Me (smiling): Luv u too.  If u feel funny during movie check. If u can't see and need to go out, ask someone to come with you.(2 hours in a dark room where nobody was paying attention to her made me a bit nervous. Her alone in the lobby of the movie theater...ditto.)

Her:  kk (Why does this now mean 'o.k.?')

Her: (2 very long hrs. later) 226 pizza coming soon

Me: Ok 35 per slice unless it seems thin, then 30.  Add bg.  Hope you're having fun. (It was a new-to-us pizza place, but pizza in the web picture appeared avg. not too doughy.)

Her: kk i will bolus soon

Her: how many carbs is a small garlic knot?

Me: (clueless) I'll guess 5 ;-) (disclaimer...this remains a completely random guess and is most likely quite inaccurate.)

Her: luv u (even nicer than 'thank you!')

Her: how many carbs is a piece of ice cream cake?

Me: I don't know how big???  Guess 35? (I knew she was coming straight home, allowing for post-cake damage control.) (Disclaimer: did not see ice cream cake coming as the birthday-girl is a professed brownie-lover and all logic led us to assume brownies would be served.)

Her: kk

By the time she got home, she was 218, tired, and happy. Her ability to participate in social events on her own makes me thankful for the technology we have for communication,  internet research, and diabetes management.  Looking ahead at those dreaded teen years, I hope she continues to realize that her responsible use of these tools allows her to go out and have a safe, fun night with her friends. 

The Meter Case

This is may daughter's project for Diabetes Art Day.  It's made entirely from test strips sourced from her meter case yesterday afternoon.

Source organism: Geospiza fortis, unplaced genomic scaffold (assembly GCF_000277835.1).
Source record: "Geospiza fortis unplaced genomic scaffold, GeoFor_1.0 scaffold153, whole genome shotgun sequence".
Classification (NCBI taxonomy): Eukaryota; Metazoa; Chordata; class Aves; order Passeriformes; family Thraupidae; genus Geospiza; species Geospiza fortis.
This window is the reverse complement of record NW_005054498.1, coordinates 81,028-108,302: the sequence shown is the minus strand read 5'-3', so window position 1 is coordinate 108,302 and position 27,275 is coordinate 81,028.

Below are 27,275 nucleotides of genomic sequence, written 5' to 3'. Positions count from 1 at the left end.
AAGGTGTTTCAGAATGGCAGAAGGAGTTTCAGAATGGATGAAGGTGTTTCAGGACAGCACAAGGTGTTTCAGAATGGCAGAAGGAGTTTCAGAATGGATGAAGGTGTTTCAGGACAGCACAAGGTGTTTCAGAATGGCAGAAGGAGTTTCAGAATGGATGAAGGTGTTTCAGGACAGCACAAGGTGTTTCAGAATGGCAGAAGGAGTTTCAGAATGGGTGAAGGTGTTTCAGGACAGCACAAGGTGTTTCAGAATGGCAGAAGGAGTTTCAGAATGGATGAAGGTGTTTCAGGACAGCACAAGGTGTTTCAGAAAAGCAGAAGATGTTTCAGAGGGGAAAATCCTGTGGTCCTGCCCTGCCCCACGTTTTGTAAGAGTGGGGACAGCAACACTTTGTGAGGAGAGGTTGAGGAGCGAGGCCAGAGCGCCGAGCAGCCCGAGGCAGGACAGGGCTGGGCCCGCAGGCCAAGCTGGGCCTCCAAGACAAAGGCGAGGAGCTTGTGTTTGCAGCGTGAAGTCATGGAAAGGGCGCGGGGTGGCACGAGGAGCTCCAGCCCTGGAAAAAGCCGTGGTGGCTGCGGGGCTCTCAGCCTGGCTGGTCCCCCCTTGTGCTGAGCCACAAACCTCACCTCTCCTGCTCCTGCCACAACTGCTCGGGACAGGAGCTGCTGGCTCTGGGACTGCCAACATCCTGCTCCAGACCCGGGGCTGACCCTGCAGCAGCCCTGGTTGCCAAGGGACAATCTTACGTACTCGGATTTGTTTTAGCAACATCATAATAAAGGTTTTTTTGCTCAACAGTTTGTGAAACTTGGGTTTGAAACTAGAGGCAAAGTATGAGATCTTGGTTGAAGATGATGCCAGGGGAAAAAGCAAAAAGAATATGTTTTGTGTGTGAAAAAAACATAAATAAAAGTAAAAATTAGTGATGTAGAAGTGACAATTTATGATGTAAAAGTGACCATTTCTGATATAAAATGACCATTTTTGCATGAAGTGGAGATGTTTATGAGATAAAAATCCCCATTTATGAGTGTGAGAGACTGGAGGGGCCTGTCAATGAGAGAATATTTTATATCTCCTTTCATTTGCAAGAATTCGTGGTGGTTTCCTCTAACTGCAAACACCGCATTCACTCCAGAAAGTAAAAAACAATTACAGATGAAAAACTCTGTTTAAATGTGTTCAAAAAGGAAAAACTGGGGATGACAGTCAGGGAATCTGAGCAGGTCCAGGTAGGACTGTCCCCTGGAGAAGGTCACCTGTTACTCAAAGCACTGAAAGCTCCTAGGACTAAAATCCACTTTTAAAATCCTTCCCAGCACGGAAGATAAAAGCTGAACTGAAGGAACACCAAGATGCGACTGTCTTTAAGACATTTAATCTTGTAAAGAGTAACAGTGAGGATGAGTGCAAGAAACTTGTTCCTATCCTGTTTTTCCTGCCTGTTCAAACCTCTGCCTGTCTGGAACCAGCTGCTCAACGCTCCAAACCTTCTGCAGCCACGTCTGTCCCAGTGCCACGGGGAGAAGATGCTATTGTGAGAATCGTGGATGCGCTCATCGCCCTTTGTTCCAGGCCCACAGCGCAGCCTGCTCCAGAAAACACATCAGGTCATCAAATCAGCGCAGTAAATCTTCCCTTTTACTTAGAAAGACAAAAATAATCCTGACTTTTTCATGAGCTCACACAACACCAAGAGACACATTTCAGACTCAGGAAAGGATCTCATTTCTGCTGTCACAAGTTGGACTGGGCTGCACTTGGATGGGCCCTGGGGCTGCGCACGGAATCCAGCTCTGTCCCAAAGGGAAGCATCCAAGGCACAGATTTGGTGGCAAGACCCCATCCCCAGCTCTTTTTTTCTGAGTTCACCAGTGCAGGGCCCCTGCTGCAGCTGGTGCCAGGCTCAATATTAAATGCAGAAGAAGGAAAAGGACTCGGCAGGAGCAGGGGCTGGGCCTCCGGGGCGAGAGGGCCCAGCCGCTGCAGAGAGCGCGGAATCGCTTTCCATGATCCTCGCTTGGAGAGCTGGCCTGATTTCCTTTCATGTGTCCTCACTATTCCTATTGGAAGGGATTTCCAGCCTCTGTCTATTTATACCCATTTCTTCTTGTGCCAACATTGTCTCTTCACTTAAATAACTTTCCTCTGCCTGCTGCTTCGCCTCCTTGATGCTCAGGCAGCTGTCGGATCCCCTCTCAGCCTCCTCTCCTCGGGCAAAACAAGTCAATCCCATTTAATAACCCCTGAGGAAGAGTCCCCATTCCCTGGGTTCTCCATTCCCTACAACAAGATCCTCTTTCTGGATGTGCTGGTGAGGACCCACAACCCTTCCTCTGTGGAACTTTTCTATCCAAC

Animas Animal

What better, I thought, to make primarily with Animas supplies, than an animal?

This is my creation.  Check back this week to see what my daughter makes.  And click on the link below to view a fabulous collection of d-art from around the world.

Diabetes Art Day

Diabetes Art Day

Diabetes Art Day is THIS MONDAY, February 4th.

Artists in my life have taught me that there is great value in expressing oneself through the visual arts. 

Though the finished product may not be museum quality, the experience of creating is the valuable part.  You'll use parts of your brain you may not ordinarily access.  You may be surprised where the process takes you.

So I encourage you to take a few minutes this weekend, or on Monday, to create art.  It could be a complicated sculpture.  Maybe you'll create a multi-media collage.  Or it could be a simple drawing with pencil and paper when you find a few moments to sit quietly.

Take a photo of your art and follow the link above to share it with the Diabetes Online Community. There you can also see what was created by others who live with diabetes.

You'll be glad you did.